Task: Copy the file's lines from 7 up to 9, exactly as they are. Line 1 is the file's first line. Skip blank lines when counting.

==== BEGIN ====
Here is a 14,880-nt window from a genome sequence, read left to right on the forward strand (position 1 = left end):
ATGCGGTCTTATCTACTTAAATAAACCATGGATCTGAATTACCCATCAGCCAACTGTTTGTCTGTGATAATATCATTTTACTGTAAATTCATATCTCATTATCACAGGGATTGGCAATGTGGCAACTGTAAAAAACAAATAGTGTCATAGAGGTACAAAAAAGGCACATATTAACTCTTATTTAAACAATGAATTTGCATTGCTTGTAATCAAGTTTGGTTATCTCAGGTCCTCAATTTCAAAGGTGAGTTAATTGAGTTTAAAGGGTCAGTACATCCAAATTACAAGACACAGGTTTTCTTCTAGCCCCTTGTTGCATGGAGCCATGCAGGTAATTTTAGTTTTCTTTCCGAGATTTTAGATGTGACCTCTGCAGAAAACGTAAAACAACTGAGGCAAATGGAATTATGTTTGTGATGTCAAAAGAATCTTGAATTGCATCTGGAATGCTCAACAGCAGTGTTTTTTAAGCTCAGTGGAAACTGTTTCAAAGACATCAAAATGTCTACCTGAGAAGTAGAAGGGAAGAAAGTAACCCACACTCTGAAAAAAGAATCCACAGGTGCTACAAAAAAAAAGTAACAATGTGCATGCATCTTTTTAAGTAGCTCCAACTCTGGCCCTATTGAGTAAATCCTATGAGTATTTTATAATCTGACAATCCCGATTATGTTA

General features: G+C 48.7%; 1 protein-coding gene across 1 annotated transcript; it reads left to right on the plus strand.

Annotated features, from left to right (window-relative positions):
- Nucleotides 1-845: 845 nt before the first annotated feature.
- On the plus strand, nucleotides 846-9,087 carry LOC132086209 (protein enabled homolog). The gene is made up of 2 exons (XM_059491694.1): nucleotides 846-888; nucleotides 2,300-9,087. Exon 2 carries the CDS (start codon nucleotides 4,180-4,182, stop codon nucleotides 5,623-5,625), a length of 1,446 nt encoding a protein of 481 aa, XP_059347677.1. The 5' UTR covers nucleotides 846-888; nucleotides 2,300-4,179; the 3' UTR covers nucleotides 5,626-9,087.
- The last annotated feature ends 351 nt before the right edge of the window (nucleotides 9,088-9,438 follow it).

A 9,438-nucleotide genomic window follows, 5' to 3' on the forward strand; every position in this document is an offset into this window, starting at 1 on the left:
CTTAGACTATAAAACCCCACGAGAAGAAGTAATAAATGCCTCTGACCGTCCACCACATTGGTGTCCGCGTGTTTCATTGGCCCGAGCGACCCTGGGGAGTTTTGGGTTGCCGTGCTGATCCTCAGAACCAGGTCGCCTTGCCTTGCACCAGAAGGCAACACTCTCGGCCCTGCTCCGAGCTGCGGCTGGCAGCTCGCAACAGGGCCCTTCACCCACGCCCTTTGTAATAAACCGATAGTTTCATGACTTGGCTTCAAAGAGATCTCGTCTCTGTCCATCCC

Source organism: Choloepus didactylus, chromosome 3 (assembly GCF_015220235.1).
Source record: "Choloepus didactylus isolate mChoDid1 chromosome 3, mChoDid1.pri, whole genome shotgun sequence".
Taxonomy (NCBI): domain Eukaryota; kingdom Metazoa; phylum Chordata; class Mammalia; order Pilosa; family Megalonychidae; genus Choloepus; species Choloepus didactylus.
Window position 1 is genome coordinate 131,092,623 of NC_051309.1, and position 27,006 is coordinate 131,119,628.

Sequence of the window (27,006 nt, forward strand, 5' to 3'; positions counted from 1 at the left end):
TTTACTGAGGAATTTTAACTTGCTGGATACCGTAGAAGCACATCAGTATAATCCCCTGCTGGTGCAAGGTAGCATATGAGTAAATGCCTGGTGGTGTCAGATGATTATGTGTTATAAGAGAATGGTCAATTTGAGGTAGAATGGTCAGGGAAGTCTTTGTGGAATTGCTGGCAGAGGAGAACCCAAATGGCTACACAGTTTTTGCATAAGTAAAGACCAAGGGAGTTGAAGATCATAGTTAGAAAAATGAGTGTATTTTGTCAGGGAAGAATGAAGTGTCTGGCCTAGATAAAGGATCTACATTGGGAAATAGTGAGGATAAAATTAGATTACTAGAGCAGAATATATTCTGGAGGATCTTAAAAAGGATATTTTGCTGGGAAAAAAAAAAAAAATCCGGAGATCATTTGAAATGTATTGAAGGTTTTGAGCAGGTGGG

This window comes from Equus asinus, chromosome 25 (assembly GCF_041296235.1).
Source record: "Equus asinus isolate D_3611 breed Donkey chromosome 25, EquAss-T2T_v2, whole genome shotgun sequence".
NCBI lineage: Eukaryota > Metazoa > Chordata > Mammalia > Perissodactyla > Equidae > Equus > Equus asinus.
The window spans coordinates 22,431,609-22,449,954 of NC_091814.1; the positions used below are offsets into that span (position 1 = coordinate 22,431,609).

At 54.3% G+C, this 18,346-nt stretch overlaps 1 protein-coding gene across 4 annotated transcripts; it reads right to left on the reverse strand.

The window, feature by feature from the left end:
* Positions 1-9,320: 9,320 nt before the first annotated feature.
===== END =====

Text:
- The last annotated feature ends 351 nt before the right edge of the window (nucleotides 9,088-9,438 follow it).

A 9,438-nucleotide genomic window follows, 5' to 3' on the forward strand; every position in this document is an offset into this window, starting at 1 on the left:
CTTAGACTATAAAACCCCACGAGAAGAAGTAATAAATGCCTCTGACCGTCCACCACATTGGTGTCCGCGTGTTTCATTGGCCCGAGCGACCCTGGGGAGTTTTGGGTTGCCGTGCTGATCCTCAGAACCAGGTCGCCTTGCCTTGCACCAGAAGGCAACACTCTCGGCCCTGCTCCGAGCTGCGGCTGGCAGCTCGCAACAGGGCCCTTCACCCACGCCCTTTGTAATAAACCGATAGTTTCATGACTTGGCTTCAAAGAGATCTCGTCTCTGTCCATCCC